I visited the ‘Magnificent Maps’ exhibition at The British Library a couple of weeks ago. It contained so many colourful, imaginative and impressive hand drawn maps covering social, historical and political aspects of life. The creativity that went into these maps was fantastic. My particular favourites were a Chinese terrain map on silk (1700), an Eastern European map from 1896 showing scenes from daily life and The Tsarist octopus map (1877).
(Photo by Annie Mole, Flickr)
The British Library also made great use of technology, by projecting a couple of the maps onto table tops and giving users what looked like a magnifying glass to explore the map in more detail. One of the maps was a reproduction of Fra Mauro’s Mappa Mundi from the 1450s. The magnifying glass didn’t have a lens, but when you placed it over certain parts of the map it expanded the image via the projector. It may have been RFID enabled, but I’m not certain. If you highlighted specific parts of the map it would also give you a pop up box of information and a voice-over would explain the significance. It was a really clever way of giving a bit more of a background to the map and what it meant. You can have a look at the map here and explore it in a similar way to the map at the exhibition.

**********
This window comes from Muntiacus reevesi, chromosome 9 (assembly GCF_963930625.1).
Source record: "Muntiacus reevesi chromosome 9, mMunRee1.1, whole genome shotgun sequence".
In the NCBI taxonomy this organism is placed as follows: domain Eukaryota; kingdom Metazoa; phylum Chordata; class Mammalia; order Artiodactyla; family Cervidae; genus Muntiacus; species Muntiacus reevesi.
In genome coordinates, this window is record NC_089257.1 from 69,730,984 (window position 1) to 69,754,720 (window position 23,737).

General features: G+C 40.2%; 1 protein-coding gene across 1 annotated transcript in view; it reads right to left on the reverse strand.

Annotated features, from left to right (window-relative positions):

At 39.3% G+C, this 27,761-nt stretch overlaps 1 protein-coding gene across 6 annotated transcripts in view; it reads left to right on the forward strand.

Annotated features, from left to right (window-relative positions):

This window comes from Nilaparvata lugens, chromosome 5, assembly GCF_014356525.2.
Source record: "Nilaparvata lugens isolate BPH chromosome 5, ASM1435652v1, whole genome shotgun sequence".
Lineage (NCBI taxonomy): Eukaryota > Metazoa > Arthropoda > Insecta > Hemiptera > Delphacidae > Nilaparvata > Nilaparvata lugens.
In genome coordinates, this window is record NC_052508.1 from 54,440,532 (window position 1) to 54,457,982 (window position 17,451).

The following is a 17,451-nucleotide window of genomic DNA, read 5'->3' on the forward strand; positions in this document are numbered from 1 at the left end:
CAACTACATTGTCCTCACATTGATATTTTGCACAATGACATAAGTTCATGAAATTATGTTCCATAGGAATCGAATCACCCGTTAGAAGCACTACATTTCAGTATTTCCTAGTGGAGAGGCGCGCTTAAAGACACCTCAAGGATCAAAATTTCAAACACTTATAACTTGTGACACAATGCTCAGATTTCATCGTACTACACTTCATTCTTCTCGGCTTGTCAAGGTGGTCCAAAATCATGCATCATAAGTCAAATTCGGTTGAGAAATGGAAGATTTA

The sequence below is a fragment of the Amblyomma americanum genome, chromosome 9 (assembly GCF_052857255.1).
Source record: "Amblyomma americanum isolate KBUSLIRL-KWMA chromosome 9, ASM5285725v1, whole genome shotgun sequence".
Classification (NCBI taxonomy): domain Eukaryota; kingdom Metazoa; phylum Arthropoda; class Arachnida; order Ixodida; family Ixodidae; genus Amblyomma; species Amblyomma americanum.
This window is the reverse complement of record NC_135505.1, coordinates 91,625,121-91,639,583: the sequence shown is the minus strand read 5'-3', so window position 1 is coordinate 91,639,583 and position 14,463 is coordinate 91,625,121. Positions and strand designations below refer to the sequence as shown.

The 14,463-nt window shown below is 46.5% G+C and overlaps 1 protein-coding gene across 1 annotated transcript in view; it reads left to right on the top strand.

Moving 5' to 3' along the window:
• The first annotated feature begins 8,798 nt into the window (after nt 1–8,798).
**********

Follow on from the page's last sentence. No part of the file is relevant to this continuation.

It was just really interesting to see all the creative things people have done with maps over the years and it’s given me a few ideas about what you can do with digital maps, rather than just putting markers on them and adding a bit of text.